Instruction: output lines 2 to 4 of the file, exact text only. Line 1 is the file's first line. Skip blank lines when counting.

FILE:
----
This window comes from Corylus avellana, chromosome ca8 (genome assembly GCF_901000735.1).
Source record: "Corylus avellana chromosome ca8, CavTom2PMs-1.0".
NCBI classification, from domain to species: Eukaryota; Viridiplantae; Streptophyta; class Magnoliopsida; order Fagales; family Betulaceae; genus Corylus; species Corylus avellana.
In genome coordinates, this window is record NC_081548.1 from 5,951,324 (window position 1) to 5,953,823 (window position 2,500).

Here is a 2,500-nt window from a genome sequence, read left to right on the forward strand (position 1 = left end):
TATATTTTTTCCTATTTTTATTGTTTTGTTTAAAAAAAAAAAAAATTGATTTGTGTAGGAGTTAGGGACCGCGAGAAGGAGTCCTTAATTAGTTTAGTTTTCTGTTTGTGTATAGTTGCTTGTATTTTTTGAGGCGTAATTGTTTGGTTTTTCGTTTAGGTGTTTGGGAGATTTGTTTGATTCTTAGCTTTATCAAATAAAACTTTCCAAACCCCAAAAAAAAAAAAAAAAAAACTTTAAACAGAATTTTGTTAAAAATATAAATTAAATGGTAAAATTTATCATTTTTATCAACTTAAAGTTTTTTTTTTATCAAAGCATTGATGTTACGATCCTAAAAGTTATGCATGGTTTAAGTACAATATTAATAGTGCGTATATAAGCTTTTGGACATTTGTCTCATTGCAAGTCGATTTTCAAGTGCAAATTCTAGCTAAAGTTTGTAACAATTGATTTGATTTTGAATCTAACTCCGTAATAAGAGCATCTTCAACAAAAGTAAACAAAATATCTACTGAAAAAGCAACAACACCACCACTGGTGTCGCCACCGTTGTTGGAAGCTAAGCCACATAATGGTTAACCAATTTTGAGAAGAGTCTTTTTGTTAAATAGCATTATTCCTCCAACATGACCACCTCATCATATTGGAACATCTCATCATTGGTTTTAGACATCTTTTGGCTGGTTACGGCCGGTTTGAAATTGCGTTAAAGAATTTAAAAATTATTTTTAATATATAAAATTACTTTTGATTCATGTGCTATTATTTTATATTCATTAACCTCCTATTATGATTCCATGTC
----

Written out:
Source record: "Corylus avellana chromosome ca8, CavTom2PMs-1.0".
NCBI classification, from domain to species: Eukaryota; Viridiplantae; Streptophyta; class Magnoliopsida; order Fagales; family Betulaceae; genus Corylus; species Corylus avellana.
In genome coordinates, this window is record NC_081548.1 from 5,951,324 (window position 1) to 5,953,823 (window position 2,500).